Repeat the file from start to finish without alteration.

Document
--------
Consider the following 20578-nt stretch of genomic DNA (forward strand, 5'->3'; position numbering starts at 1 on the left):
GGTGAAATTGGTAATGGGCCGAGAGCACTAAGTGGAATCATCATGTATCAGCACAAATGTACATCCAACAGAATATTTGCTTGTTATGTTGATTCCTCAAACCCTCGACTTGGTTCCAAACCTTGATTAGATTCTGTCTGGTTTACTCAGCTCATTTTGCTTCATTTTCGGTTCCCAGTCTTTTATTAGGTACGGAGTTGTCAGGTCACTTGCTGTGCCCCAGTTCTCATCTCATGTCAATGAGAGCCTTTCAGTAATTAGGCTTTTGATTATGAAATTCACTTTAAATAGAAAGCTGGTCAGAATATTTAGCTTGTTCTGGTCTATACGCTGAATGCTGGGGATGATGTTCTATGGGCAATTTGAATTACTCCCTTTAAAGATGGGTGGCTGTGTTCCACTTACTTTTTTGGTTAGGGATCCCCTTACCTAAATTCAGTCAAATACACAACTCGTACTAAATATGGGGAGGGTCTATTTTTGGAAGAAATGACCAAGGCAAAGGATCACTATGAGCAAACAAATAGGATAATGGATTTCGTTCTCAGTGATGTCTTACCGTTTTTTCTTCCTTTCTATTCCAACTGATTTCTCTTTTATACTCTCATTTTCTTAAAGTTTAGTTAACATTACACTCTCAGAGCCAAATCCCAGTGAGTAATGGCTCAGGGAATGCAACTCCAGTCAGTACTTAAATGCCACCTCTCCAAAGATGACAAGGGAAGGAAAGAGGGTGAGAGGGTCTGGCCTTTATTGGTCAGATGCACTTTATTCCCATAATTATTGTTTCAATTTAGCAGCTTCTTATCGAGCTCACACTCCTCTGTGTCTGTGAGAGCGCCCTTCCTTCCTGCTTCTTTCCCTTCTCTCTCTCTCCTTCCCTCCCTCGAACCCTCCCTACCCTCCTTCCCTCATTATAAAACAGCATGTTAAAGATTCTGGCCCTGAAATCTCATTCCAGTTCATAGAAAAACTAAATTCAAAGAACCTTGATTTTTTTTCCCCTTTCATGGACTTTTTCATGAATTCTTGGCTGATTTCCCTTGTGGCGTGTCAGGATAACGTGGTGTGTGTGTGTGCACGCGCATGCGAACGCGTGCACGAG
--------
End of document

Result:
Consider the following 20578-nt stretch of genomic DNA (forward strand, 5'->3'; position numbering starts at 1 on the left):
GGTGAAATTGGTAATGGGCCGAGAGCACTAAGTGGAATCATCATGTATCAGCACAAATGTACATCCAACAGAATATTTGCTTGTTATGTTGATTCCTCAAACCCTCGACTTGGTTCCAAACCTTGATTAGATTCTGTCTGGTTTACTCAGCTCATTTTGCTTCATTTTCGGTTCCCAGTCTTTTATTAGGTACGGAGTTGTCAGGTCACTTGCTGTGCCCCAGTTCTCATCTCATGTCAATGAGAGCCTTTCAGTAATTAGGCTTTTGATTATGAAATTCACTTTAAATAGAAAGCTGGTCAGAATATTTAGCTTGTTCTGGTCTATACGCTGAATGCTGGGGATGATGTTCTATGGGCAATTTGAATTACTCCCTTTAAAGATGGGTGGCTGTGTTCCACTTACTTTTTTGGTTAGGGATCCCCTTACCTAAATTCAGTCAAATACACAACTCGTACTAAATATGGGGAGGGTCTATTTTTGGAAGAAATGACCAAGGCAAAGGATCACTATGAGCAAACAAATAGGATAATGGATTTCGTTCTCAGTGATGTCTTACCGTTTTTTCTTCCTTTCTATTCCAACTGATTTCTCTTTTATACTCTCATTTTCTTAAAGTTTAGTTAACATTACACTCTCAGAGCCAAATCCCAGTGAGTAATGGCTCAGGGAATGCAACTCCAGTCAGTACTTAAATGCCACCTCTCCAAAGATGACAAGGGAAGGAAAGAGGGTGAGAGGGTCTGGCCTTTATTGGTCAGATGCACTTTATTCCCATAATTATTGTTTCAATTTAGCAGCTTCTTATCGAGCTCACACTCCTCTGTGTCTGTGAGAGCGCCCTTCCTTCCTGCTTCTTTCCCTTCTCTCTCTCTCCTTCCCTCCCTCGAACCCTCCCTACCCTCCTTCCCTCATTATAAAACAGCATGTTAAAGATTCTGGCCCTGAAATCTCATTCCAGTTCATAGAAAAACTAAATTCAAAGAACCTTGATTTTTTTTCCCCTTTCATGGACTTTTTCATGAATTCTTGGCTGATTTCCCTTGTGGCGTGTCAGGATAACGTGGTGTGTGTGTGTGCACGCGCATGCGAACGCGTGCACGAG